Synonyms for michailow or Related words with michailow

murski              biensfeldt              tannert              hellmer              immler              danegger              unterkircher              geschworener              pointner              reschke              lettinger              goetzke              greindl              fehringer              aschenbrenner              lucieer              goedicke              hubschmid              maresch              eybner              stadlober              kolig              vallentin              bergauer              stanke              korycki              flaschberger              edthofer              schmeckenbecher              knaup              jacobfrank              rickelt              semmelrogge              wittich              dworzak              oelze              bydlinski              griebl              junkermann              lamac              bengsch              bursche              golser              ritschard              harbacher              bermbach              estermann              afritsch              ahnert              glutz             

Examples of "michailow"
Storm of Love (German: Sturmflut der Liebe) is a 1929 German silent film directed by Martin Berger and starring Marcella Albani, Nikolai Malikoff and Boris Michailow.
A Debt of Honour (German:Ehrenschuld) is a 1921 German silent drama film directed by Paul L. Stein and starring Olaf Fønss, Boris Michailow and Gertrude Welcker. It premiered in Berlin on 4 August 1921.
Franciszek Kamieński (9 October 1851 – 16 September 1912) was a Polish botanist. His name has also been spelled Frans Michailow von Kamieńsky or misspelled with the accent above the e, as in Kamiénski. Kamieński described and authored many species of "Utricularia". The section "Kamienskia" in the genus "Utricularia" and the species "Utricularia kamienskii" are named in his honor.
Vera reveals that in 1912 she was a young diva in Warsaw appearing in an opera composed by Michialow, a womanizer who claimed to be madly in love with her. She left the company to marry soldier Leonide Kirow (Hunter), and three years later was a mother with a husband at war. At her doctor's advice, Vera attended a charity ball, where she was reunited with her old company, including Michailow. He lured her to a party at his apartment, where she became drunk and passed out. The next morning, while pondering how to tell her husband before gossip reached him, he returned from the front as an amputee, and out of a sense of guilt she remained silent. Michailow bombarded her with letters begging to see her, which she hid from Leonide without answering them, until one day she went to Michailow to warn him to stop. Leonide followed her, and thinking the worse, sued her for adultery. Michialow fled to avoid testifying on her behalf, and she was found guilty, losing custody of her daughter.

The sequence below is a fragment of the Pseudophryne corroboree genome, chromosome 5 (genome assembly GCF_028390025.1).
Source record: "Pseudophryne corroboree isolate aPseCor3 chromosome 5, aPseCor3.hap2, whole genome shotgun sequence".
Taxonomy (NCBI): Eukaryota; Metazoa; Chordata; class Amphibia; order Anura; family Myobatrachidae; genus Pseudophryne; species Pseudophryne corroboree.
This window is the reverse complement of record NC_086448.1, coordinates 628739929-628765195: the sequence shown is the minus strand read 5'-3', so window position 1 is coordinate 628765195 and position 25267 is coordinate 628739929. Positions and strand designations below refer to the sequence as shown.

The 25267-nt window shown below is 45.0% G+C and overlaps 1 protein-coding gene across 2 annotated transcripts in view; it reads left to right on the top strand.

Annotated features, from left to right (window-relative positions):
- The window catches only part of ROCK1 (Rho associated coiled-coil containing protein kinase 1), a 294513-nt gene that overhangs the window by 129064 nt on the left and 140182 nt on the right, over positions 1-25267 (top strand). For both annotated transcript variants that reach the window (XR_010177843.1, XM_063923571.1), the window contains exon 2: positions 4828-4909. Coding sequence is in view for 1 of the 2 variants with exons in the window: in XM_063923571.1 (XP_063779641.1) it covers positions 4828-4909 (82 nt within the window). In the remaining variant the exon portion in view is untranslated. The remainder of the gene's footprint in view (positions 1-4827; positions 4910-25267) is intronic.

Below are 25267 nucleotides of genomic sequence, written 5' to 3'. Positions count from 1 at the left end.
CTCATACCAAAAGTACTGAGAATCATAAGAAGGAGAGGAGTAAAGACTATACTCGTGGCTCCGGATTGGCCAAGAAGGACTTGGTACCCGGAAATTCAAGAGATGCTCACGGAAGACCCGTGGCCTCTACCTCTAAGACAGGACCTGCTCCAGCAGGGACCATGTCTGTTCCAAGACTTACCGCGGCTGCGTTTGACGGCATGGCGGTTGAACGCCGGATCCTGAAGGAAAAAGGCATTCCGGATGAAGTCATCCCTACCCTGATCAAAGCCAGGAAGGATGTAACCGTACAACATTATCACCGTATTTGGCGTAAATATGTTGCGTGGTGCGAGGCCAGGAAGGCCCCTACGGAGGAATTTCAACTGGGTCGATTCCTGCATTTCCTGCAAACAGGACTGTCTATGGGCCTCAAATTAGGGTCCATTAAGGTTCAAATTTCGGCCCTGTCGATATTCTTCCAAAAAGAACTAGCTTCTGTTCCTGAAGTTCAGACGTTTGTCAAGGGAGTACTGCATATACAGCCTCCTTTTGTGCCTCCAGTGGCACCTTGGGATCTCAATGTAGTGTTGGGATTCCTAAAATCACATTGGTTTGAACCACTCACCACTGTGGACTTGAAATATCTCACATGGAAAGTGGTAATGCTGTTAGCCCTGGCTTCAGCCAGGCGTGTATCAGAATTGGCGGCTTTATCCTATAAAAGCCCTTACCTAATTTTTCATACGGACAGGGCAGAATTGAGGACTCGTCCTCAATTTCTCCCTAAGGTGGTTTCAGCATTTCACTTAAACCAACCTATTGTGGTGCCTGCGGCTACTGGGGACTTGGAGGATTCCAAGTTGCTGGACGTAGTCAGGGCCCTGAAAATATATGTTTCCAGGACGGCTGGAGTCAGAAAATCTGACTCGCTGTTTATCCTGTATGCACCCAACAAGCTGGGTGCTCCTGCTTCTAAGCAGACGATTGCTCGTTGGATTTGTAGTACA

"In a European city in the year 1930," 17-year-old music student Lisa Koslov (Bryan) sees her mother off at the train station, and as she is leaving, is handed an envelope containing two tickets to a piano concert she suspects come from a well-dressed man she thinks may be stalking her. Her friend Hildegard persuades her to attend the concert and realizes the man is the pianist himself, the renowned Michael Michailow (Rathbone). On Lisa's behalf, Hidegard accepts Michailow's dinner invitation to Lisa when she has misgivings. There he suavely pleads his loneliness and begs to see her the next day. When she goes to her conservatory lessons instead, she discovers that he has lied to the professor to insinuate himself as her tutor. Michialow kisses Lisa, who despite awareness that the situation is unsavory, responds to the kiss.
The third day, when her mother returns, Michialow calls Lisa at home and persuades her to sneak out. He takes her to a seamy cabaret to continue his patient seduction where he won't be recognized. During a suggestive number sung by tawdry chanteuse Vera Kowalska (Francis), the couple are illuminated in a spotlight as Michailow again kisses Lisa. Vera and Michialow recognize one another and she faints from shock. He tries to leave hastily with Lisa, but Vera shoots him dead. At her trial Vera confesses to the murder but refuses to disclose her motive. As the lawyers are making their closing speeches, her newly discovered suitcase is brought as evidence before the presiding judge (Crisp). When he orders it opened to attempt to determine if it contains mitigating evidence, Vera abruptly decides to give a full statement to the court if the suitcase is not opened and the courtroom cleared of all witnesses and spectators.